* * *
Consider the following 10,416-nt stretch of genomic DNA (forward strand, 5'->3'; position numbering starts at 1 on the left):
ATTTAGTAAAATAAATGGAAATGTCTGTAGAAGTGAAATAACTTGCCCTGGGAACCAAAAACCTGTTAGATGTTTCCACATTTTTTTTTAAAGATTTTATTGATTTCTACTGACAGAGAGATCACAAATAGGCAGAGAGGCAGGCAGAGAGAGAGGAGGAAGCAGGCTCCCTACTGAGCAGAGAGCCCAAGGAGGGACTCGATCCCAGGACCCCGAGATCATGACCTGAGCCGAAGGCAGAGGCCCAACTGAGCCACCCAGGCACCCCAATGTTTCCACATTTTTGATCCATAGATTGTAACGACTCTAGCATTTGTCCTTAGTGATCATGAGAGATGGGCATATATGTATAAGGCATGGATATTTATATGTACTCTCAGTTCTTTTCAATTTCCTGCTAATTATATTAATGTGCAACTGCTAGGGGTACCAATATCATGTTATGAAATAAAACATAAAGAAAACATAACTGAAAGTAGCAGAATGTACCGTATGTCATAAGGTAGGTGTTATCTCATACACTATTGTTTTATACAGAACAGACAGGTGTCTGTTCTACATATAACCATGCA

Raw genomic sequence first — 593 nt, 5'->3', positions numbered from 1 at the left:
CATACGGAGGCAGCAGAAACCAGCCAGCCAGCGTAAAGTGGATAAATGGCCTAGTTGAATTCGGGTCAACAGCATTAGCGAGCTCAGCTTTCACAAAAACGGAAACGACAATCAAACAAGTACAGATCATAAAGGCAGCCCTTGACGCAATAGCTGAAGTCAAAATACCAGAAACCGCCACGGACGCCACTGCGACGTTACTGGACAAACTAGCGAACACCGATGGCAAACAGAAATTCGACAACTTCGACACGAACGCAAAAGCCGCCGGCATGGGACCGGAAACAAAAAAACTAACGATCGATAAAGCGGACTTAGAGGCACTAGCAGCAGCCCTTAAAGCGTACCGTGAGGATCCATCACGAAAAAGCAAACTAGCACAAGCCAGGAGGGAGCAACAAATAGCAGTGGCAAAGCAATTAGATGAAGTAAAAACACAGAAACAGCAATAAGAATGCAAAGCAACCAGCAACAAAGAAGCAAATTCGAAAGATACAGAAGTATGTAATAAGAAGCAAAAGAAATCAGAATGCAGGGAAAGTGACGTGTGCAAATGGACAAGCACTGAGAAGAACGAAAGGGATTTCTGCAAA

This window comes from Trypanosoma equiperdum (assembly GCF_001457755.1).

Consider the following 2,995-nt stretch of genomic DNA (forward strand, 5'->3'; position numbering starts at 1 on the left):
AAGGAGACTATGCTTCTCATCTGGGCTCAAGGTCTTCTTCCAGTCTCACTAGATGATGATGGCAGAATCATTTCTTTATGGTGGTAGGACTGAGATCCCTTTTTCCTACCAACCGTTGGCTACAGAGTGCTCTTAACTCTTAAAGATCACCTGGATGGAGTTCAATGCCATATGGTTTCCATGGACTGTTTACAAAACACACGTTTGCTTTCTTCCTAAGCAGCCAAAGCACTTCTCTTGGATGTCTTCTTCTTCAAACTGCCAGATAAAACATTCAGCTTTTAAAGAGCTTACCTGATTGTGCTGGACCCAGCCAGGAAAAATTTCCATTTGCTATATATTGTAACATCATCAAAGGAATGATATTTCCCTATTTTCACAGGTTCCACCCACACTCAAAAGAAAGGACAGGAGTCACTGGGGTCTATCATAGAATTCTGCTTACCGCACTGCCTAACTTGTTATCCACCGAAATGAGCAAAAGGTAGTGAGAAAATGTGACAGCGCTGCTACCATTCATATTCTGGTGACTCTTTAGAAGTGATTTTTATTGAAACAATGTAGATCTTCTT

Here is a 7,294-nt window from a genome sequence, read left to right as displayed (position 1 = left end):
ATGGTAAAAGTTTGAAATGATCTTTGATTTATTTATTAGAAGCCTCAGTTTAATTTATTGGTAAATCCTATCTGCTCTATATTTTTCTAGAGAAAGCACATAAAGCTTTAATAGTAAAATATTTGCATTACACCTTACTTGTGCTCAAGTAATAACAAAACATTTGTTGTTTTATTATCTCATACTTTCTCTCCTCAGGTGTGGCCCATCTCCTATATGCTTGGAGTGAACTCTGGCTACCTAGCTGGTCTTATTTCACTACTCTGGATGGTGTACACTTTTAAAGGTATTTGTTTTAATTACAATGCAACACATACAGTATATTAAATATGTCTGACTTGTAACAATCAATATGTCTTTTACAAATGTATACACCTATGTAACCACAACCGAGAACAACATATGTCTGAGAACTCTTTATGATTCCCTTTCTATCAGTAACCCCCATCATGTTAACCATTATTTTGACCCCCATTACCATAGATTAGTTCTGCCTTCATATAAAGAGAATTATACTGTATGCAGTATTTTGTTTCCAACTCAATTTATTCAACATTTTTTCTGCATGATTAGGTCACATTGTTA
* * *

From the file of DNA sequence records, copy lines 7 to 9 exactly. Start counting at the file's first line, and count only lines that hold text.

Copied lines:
AAGGAGACTATGCTTCTCATCTGGGCTCAAGGTCTTCTTCCAGTCTCACTAGATGATGATGGCAGAATCATTTCTTTATGGTGGTAGGACTGAGATCCCTTTTTCCTACCAACCGTTGGCTACAGAGTGCTCTTAACTCTTAAAGATCACCTGGATGGAGTTCAATGCCATATGGTTTCCATGGACTGTTTACAAAACACACGTTTGCTTTCTTCCTAAGCAGCCAAAGCACTTCTCTTGGATGTCTTCTTCTTCAAACTGCCAGATAAAACATTCAGCTTTTAAAGAGCTTACCTGATTGTGCTGGACCCAGCCAGGAAAAATTTCCATTTGCTATATATTGTAACATCATCAAAGGAATGATATTTCCCTATTTTCACAGGTTCCACCCACACTCAAAAGAAAGGACAGGAGTCACTGGGGTCTATCATAGAATTCTGCTTACCGCACTGCCTAACTTGTTATCCACCGAAATGAGCAAAAGGTAGTGAGAAAATGTGACAGCGCTGCTACCATTCATATTCTGGTGACTCTTTAGAAGTGATTTTTATTGAAACAATGTAGATCTTCTT

Here is a 7,294-nt window from a genome sequence, read left to right as displayed (position 1 = left end):
ATGGTAAAAGTTTGAAATGATCTTTGATTTATTTATTAGAAGCCTCAGTTTAATTTATTGGTAAATCCTATCTGCTCTATATTTTTCTAGAGAAAGCACATAAAGCTTTAATAGTAAAATATTTGCATTACACCTTACTTGTGCTCAAGTAATAACAAAACATTTGTTGTTTTATTATCTCATACTTTCTCTCCTCAGGTGTGGCCCATCTCCTATATGCTTGGAGTGAACTCTGGCTACCTAGCTGGTCTTATTTCACTACTCTGGATGGTGTACACTTTTAAAGGTATTTGTTTTAATTACAATGCAACACATACAGTATATTAAATATGTCTGACTTGTAACAATCAATATGTCTTTTACAAATGTATACACCTATGTAACCACAACCGAGAACAACATATGTCTGAGAACTCTTTATGATTCCCTTTCTATCAGTAACCCCCATCATGTTAACCATTATTTTGACCCCCATTACCATAGATTAGTTCTGCCTTCATATAAAGAGAATTATACTGTATGCAGTATTTTGTTTCCAACTCAATTTATTCAACATTTTTTCTGCATGATTAGGTCACATTGTTA